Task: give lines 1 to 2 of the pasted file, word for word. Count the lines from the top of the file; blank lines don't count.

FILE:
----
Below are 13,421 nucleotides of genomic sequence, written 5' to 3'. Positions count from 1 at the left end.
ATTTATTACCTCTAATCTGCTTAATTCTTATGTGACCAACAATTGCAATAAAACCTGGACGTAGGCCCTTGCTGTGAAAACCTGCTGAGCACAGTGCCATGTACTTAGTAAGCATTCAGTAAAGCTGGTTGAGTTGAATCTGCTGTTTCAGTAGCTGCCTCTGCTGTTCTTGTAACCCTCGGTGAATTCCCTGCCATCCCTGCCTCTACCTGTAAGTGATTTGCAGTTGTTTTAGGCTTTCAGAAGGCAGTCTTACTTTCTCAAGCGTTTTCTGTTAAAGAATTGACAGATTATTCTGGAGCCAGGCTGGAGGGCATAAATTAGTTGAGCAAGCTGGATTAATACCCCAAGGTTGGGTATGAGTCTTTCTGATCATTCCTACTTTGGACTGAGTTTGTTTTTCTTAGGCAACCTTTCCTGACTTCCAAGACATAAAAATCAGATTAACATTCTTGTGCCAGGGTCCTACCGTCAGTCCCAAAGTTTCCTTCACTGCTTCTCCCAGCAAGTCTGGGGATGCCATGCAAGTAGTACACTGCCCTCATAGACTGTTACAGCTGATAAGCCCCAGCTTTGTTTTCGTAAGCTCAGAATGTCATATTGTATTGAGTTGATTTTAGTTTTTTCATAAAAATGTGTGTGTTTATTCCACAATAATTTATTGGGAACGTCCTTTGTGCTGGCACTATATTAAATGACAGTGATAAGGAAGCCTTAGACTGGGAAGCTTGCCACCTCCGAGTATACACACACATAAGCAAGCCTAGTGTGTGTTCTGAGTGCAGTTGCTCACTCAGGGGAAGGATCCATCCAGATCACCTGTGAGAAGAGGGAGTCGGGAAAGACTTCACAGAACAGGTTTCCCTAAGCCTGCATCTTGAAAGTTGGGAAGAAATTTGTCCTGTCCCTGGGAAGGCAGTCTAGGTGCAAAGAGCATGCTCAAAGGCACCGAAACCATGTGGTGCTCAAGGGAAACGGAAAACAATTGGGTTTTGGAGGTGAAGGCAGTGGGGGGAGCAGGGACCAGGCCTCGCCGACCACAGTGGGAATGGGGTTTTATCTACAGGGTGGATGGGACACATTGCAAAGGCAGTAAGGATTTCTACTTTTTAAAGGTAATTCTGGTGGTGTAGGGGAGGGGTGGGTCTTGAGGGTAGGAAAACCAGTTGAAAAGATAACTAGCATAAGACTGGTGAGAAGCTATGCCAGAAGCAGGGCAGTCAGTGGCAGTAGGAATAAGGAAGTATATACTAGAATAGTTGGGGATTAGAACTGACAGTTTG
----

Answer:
Below are 13,421 nucleotides of genomic sequence, written 5' to 3'. Positions count from 1 at the left end.
ATTTATTACCTCTAATCTGCTTAATTCTTATGTGACCAACAATTGCAATAAAACCTGGACGTAGGCCCTTGCTGTGAAAACCTGCTGAGCACAGTGCCATGTACTTAGTAAGCATTCAGTAAAGCTGGTTGAGTTGAATCTGCTGTTTCAGTAGCTGCCTCTGCTGTTCTTGTAACCCTCGGTGAATTCCCTGCCATCCCTGCCTCTACCTGTAAGTGATTTGCAGTTGTTTTAGGCTTTCAGAAGGCAGTCTTACTTTCTCAAGCGTTTTCTGTTAAAGAATTGACAGATTATTCTGGAGCCAGGCTGGAGGGCATAAATTAGTTGAGCAAGCTGGATTAATACCCCAAGGTTGGGTATGAGTCTTTCTGATCATTCCTACTTTGGACTGAGTTTGTTTTTCTTAGGCAACCTTTCCTGACTTCCAAGACATAAAAATCAGATTAACATTCTTGTGCCAGGGTCCTACCGTCAGTCCCAAAGTTTCCTTCACTGCTTCTCCCAGCAAGTCTGGGGATGCCATGCAAGTAGTACACTGCCCTCATAGACTGTTACAGCTGATAAGCCCCAGCTTTGTTTTCGTAAGCTCAGAATGTCATATTGTATTGAGTTGATTTTAGTTTTTTCATAAAAATGTGTGTGTTTATTCCACAATAATTTATTGGGAACGTCCTTTGTGCTGGCACTATATTAAATGACAGTGATAAGGAAGCCTTAGACTGGGAAGCTTGCCACCTCCGAGTATACACACACATAAGCAAGCCTAGTGTGTGTTCTGAGTGCAGTTGCTCACTCAGGGGAAGGATCCATCCAGATCACCTGTGAGAAGAGGGAGTCGGGAAAGACTTCACAGAACAGGTTTCCCTAAGCCTGCATCTTGAAAGTTGGGAAGAAATTTGTCCTGTCCCTGGGAAGGCAGTCTAGGTGCAAAGAGCATGCTCAAAGGCACCGAAACCATGTGGTGCTCAAGGGAAACGGAAAACAATTGGGTTTTGGAGGTGAAGGCAGTGGGGGGAGCAGGGACCAGGCCTCGCCGACCACAGTGGGAATGGGGTTTTATCTACAGGGTGGATGGGACACATTGCAAAGGCAGTAAGGATTTCTACTTTTTAAAGGTAATTCTGGTGGTGTAGGGGAGGGGTGGGTCTTGAGGGTAGGAAAACCAGTTGAAAAGATAACTAGCATAAGACTGGTGAGAAGCTATGCCAGAAGCAGGGCAGTCAGTGGCAGTAGGAATAAGGAAGTATATACTAGAATAGTTGGGGATTAGAACTGACAGTTTG